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Posts by stevepl  

Joined: 8 Dec 2009 / Male ♂
Last Post: 30 May 2010
Threads: Total: 2 / Live: 1 / Archived: 1
Posts: Total: 49 / Live: 37 / Archived: 12
From: Poland
Speaks Polish?: Almost

Displayed posts: 38 / page 1 of 2
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stevepl   
30 May 2010
Law / Applying for Polish citizenship through marriage. [116]

Between 3 years and 3 years and six months (you have a limited window of 6 months to make the application after 3 years of marriage).

The major need though is either an EC long term residence permit ( so for EC nationals you must have a minimum of 5 years documented stay in Poland) and for Non EC nationals you will need a permit to settle (you can obtain this with 2 years documented stay in Poland plus a minimum of 3 years marriage to a Polish citizen or somebody with an EC long term residence permit).

If you miss the six month window after the three years marriage then you get a second six month window after acquiring the long term residence permit or the permit to settle. If you miss this you can't apply for the automatic grant of citizenship on the basis of marriage.

It is not a minimum period of 3 years and six months that in fact is the maximum period.
stevepl   
2 Mar 2010
Law / "FART" shop in Poland - WHAT DOES THIS SHOP SELL? [55]

Deutsche Gasglühlicht-Anstalt (registered OSRAM as a trade mark in 1906)
OSRAM Werke GmbH Kommanditgesell- schaft (In 1919 it became part of the company name)

I'ts a German company
stevepl   
28 Feb 2010
UK, Ireland / Marrying Polish Woman in UK/London [100]

Poles living in Poland on PF!

Do you have to be born Polish or will 'naturalised' count for entry to the club?
stevepl   
27 Feb 2010
UK, Ireland / Why are Polish people, especially women, so disrespectful toward the English? [281]

higher status treatment in Poland precisely because I am English

I totally agree. My wife always laughs when I praise the Polish health service, according to her they just treat me so well because I'm English.

On another occasion at work we had a problem with a complaint to a supplier. He was justifying himself and claiming that our companies engineers were in the wrong. When he heard that the engineer involved was English he completely changed his stance, apologised and corrected the mistake!! My wife was the person communicating with the supplier and again she was amazed at the total turnaround just because I'm English.

I must admit that the respect we used to get probably wasn't justified and was based off an archaic image of the english gentlemen. These days I notice that it's decreasing, probably due to an increased familiarity ( 'familiarity breeds contempt' ). Probably not helped by the drunken yobs visiting Kraków as well.
stevepl   
24 Feb 2010
Law / How can I get Polish citizenship after been married to a Polish spouse [75]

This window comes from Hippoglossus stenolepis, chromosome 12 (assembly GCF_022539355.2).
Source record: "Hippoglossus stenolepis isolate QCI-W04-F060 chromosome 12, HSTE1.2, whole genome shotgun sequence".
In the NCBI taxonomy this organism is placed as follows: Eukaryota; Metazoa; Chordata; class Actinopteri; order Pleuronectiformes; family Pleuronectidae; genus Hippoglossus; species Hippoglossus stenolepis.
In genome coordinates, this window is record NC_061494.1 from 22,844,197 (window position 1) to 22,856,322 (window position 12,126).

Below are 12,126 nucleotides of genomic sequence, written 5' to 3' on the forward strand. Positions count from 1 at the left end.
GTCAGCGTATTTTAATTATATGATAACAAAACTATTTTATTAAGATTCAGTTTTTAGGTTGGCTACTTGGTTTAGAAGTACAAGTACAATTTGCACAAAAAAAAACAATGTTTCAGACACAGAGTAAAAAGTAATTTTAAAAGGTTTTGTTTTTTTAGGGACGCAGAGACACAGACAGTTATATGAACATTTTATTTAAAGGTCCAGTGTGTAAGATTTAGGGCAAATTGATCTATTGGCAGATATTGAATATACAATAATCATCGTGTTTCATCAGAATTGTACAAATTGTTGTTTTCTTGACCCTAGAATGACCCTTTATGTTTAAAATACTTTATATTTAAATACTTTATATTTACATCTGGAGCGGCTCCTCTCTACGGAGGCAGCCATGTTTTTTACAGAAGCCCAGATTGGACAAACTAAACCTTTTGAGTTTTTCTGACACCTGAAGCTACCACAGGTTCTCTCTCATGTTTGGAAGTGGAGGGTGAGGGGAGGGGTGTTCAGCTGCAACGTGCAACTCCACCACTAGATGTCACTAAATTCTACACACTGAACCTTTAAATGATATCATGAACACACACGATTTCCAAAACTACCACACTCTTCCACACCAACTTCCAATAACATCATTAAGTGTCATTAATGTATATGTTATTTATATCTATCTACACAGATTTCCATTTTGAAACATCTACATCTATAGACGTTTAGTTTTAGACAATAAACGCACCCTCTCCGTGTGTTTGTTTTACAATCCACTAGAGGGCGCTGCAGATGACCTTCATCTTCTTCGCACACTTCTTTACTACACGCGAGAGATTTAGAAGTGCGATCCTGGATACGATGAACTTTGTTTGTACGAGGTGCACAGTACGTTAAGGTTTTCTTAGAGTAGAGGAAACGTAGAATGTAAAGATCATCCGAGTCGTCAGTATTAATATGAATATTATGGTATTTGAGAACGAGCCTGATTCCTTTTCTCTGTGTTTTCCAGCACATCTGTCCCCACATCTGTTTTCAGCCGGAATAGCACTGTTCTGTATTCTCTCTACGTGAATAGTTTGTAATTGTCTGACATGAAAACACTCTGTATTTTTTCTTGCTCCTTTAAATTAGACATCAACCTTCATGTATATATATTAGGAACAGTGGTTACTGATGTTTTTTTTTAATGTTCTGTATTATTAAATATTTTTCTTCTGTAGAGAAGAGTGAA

You have to have been in a marriage to a Polish citizen for at least 3 years and have been living in Poland for 2 years by virtue of a residence permit for a fixed period.

This doesn't mean just legal stay. If you are living here on a visa you must apply as soon as possible for a 'Residence permit for a fixed period of time'. Also you will have to have your wedding recognised and also obtain a Polish birth certificate.

I'm not sure how you get the wedding recognised. I assume it's just a case of getting a sworn translation of your wedding certificate (copy of your original wedding certificate must be less than three months old and will possibly require an Apostille stamp. You will probably be issued with a Polish wedding certificate.)

A copy of your birth certificate less than three months old will be required probably with an Apostille stamp and you will definitely be issued with a Polish birth certificate.

You can expect to be interviewed to prove that the marriage is genuine.

I was married in Poland so didn't need to get the wedding recognised (that's why I'm not certain of the procedure).

I had to obtain a Polish birth certificate.

Even though I've lived here legally for over 10 years I had to obtain a 'karta stałego pobytu' but I'm from the EU so it's different for me. You definitely will need the residence permit for the fixed period of time.
stevepl   
16 Feb 2010
Language / have a sip - Chcesz łyka? [56]

All this over one mistaken word ending. I think I'd better give up speaking Polish as I make mistakes all the time.

Seanus, you must have got out of the wrong side of the bed this morning, you've spat the dummy out big time over this. It was a bit of an ignorant attack on you though and to make the assumption that you haven't learnt Polish because your'e capable of making a simple mistake is a bit stupid ........
stevepl   
2 Feb 2010
Life / How Polish are you? [74]

The second quiz is flawed because it doesn't check whether you communicate properly in Polish.

Or whether you are of Polish decent.

That's probably why I scored 90%

In the second quiz where I stated I have not got Polish descendency and can't speak Polish I only got 80%.